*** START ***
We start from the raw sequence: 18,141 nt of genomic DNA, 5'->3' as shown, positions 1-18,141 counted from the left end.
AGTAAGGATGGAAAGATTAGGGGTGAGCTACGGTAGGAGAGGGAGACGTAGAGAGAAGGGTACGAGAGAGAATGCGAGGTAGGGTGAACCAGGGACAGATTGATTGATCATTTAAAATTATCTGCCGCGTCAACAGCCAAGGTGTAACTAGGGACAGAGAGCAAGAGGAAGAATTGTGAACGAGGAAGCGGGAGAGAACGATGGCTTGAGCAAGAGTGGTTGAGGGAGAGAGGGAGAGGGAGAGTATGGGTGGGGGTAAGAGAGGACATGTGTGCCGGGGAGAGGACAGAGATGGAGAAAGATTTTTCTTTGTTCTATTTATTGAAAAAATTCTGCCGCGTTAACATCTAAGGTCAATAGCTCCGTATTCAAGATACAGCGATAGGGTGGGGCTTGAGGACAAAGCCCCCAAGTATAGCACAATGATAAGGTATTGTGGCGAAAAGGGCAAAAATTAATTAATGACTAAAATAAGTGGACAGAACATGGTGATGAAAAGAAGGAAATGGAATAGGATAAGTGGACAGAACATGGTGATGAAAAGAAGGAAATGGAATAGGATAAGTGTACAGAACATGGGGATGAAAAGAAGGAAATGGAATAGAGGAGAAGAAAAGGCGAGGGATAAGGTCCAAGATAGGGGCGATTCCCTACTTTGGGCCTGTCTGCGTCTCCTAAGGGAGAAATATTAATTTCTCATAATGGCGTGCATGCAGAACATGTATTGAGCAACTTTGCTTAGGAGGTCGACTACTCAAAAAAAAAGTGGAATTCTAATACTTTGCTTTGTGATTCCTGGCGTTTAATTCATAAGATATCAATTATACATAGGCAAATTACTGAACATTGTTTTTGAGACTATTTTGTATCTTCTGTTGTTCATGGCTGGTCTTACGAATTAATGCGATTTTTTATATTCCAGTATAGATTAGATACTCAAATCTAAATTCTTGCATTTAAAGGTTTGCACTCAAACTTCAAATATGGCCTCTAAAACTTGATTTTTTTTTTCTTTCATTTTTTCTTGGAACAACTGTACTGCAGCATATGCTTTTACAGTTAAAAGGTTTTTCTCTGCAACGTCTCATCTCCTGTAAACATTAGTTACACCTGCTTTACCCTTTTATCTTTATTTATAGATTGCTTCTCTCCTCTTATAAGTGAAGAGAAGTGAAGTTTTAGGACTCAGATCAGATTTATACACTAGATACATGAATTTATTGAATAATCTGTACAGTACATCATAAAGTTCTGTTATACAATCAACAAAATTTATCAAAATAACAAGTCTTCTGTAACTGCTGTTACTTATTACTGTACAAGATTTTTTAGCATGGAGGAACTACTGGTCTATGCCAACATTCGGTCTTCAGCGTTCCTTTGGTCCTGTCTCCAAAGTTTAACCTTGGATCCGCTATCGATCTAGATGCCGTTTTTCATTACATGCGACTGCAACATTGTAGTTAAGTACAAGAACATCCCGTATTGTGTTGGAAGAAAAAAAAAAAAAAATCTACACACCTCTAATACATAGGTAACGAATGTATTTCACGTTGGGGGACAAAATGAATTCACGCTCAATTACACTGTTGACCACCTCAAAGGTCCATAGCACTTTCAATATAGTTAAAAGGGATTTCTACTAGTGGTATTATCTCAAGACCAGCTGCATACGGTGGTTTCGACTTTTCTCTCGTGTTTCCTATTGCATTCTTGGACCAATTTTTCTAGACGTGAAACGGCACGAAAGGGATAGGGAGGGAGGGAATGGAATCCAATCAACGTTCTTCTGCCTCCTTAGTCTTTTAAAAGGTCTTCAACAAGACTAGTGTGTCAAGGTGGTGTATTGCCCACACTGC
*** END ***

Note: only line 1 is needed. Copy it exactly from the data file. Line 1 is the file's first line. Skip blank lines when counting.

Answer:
We start from the raw sequence: 18,141 nt of genomic DNA, 5'->3' as shown, positions 1-18,141 counted from the left end.